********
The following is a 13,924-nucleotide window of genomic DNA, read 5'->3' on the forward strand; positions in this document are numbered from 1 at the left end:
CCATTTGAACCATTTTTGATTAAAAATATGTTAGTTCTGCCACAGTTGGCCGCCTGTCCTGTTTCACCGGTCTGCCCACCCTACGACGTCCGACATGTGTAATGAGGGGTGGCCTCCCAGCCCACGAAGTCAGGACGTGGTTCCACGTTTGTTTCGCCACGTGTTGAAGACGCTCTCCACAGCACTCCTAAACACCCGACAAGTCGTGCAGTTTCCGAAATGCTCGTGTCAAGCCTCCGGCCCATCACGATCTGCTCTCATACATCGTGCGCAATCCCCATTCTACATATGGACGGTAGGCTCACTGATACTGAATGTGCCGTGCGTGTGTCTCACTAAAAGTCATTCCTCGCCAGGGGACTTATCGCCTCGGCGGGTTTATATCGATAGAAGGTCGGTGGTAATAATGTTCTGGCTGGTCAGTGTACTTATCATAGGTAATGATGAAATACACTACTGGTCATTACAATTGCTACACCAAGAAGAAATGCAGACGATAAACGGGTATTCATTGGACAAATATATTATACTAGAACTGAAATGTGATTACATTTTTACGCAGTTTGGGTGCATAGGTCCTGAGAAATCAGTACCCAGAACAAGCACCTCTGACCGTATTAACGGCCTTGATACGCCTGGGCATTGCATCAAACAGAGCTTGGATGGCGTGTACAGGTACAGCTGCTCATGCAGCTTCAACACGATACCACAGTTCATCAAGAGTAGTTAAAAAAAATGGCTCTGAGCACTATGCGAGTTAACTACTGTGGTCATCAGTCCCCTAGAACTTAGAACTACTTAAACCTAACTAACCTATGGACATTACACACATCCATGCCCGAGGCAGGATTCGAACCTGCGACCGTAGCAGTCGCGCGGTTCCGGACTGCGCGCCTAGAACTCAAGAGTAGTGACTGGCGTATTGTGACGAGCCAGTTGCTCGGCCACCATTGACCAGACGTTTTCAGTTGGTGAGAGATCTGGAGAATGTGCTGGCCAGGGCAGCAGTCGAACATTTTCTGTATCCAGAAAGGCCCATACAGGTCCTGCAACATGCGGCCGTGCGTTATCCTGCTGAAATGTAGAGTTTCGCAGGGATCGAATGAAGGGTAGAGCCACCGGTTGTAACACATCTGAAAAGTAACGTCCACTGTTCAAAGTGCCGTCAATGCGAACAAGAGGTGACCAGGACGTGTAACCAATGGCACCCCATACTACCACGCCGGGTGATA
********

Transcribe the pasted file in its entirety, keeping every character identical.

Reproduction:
The following is a 13,924-nucleotide window of genomic DNA, read 5'->3' on the forward strand; positions in this document are numbered from 1 at the left end:
CCATTTGAACCATTTTTGATTAAAAATATGTTAGTTCTGCCACAGTTGGCCGCCTGTCCTGTTTCACCGGTCTGCCCACCCTACGACGTCCGACATGTGTAATGAGGGGTGGCCTCCCAGCCCACGAAGTCAGGACGTGGTTCCACGTTTGTTTCGCCACGTGTTGAAGACGCTCTCCACAGCACTCCTAAACACCCGACAAGTCGTGCAGTTTCCGAAATGCTCGTGTCAAGCCTCCGGCCCATCACGATCTGCTCTCATACATCGTGCGCAATCCCCATTCTACATATGGACGGTAGGCTCACTGATACTGAATGTGCCGTGCGTGTGTCTCACTAAAAGTCATTCCTCGCCAGGGGACTTATCGCCTCGGCGGGTTTATATCGATAGAAGGTCGGTGGTAATAATGTTCTGGCTGGTCAGTGTACTTATCATAGGTAATGATGAAATACACTACTGGTCATTACAATTGCTACACCAAGAAGAAATGCAGACGATAAACGGGTATTCATTGGACAAATATATTATACTAGAACTGAAATGTGATTACATTTTTACGCAGTTTGGGTGCATAGGTCCTGAGAAATCAGTACCCAGAACAAGCACCTCTGACCGTATTAACGGCCTTGATACGCCTGGGCATTGCATCAAACAGAGCTTGGATGGCGTGTACAGGTACAGCTGCTCATGCAGCTTCAACACGATACCACAGTTCATCAAGAGTAGTTAAAAAAAATGGCTCTGAGCACTATGCGAGTTAACTACTGTGGTCATCAGTCCCCTAGAACTTAGAACTACTTAAACCTAACTAACCTATGGACATTACACACATCCATGCCCGAGGCAGGATTCGAACCTGCGACCGTAGCAGTCGCGCGGTTCCGGACTGCGCGCCTAGAACTCAAGAGTAGTGACTGGCGTATTGTGACGAGCCAGTTGCTCGGCCACCATTGACCAGACGTTTTCAGTTGGTGAGAGATCTGGAGAATGTGCTGGCCAGGGCAGCAGTCGAACATTTTCTGTATCCAGAAAGGCCCATACAGGTCCTGCAACATGCGGCCGTGCGTTATCCTGCTGAAATGTAGAGTTTCGCAGGGATCGAATGAAGGGTAGAGCCACCGGTTGTAACACATCTGAAAAGTAACGTCCACTGTTCAAAGTGCCGTCAATGCGAACAAGAGGTGACCAGGACGTGTAACCAATGGCACCCCATACTACCACGCCGGGTGATA